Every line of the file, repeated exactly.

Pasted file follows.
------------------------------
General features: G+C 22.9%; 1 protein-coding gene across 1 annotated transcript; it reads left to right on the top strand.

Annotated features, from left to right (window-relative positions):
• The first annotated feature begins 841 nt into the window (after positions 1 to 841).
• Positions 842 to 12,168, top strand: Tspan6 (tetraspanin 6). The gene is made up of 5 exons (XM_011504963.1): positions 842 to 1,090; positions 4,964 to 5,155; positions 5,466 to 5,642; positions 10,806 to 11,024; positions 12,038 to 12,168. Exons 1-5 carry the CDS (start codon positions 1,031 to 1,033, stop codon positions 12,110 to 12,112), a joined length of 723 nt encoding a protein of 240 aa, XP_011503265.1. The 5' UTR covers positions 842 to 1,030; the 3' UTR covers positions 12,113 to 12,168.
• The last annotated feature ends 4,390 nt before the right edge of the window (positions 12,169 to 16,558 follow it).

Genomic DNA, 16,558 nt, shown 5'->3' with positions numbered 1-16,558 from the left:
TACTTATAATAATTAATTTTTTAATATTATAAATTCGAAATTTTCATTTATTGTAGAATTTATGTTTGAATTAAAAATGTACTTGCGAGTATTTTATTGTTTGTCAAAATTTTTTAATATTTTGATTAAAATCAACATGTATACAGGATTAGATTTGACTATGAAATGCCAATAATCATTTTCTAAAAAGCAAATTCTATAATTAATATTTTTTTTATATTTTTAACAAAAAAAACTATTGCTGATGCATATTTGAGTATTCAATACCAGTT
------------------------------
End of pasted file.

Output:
General features: G+C 22.9%; 1 protein-coding gene across 1 annotated transcript; it reads left to right on the top strand.

Annotated features, from left to right (window-relative positions):
• The first annotated feature begins 841 nt into the window (after positions 1 to 841).
• Positions 842 to 12,168, top strand: Tspan6 (tetraspanin 6). The gene is made up of 5 exons (XM_011504963.1): positions 842 to 1,090; positions 4,964 to 5,155; positions 5,466 to 5,642; positions 10,806 to 11,024; positions 12,038 to 12,168. Exons 1-5 carry the CDS (start codon positions 1,031 to 1,033, stop codon positions 12,110 to 12,112), a joined length of 723 nt encoding a protein of 240 aa, XP_011503265.1. The 5' UTR covers positions 842 to 1,030; the 3' UTR covers positions 12,113 to 12,168.
• The last annotated feature ends 4,390 nt before the right edge of the window (positions 12,169 to 16,558 follow it).

Genomic DNA, 16,558 nt, shown 5'->3' with positions numbered 1-16,558 from the left:
TACTTATAATAATTAATTTTTTAATATTATAAATTCGAAATTTTCATTTATTGTAGAATTTATGTTTGAATTAAAAATGTACTTGCGAGTATTTTATTGTTTGTCAAAATTTTTTAATATTTTGATTAAAATCAACATGTATACAGGATTAGATTTGACTATGAAATGCCAATAATCATTTTCTAAAAAGCAAATTCTATAATTAATATTTTTTTTATATTTTTAACAAAAAAAACTATTGCTGATGCATATTTGAGTATTCAATACCAGTT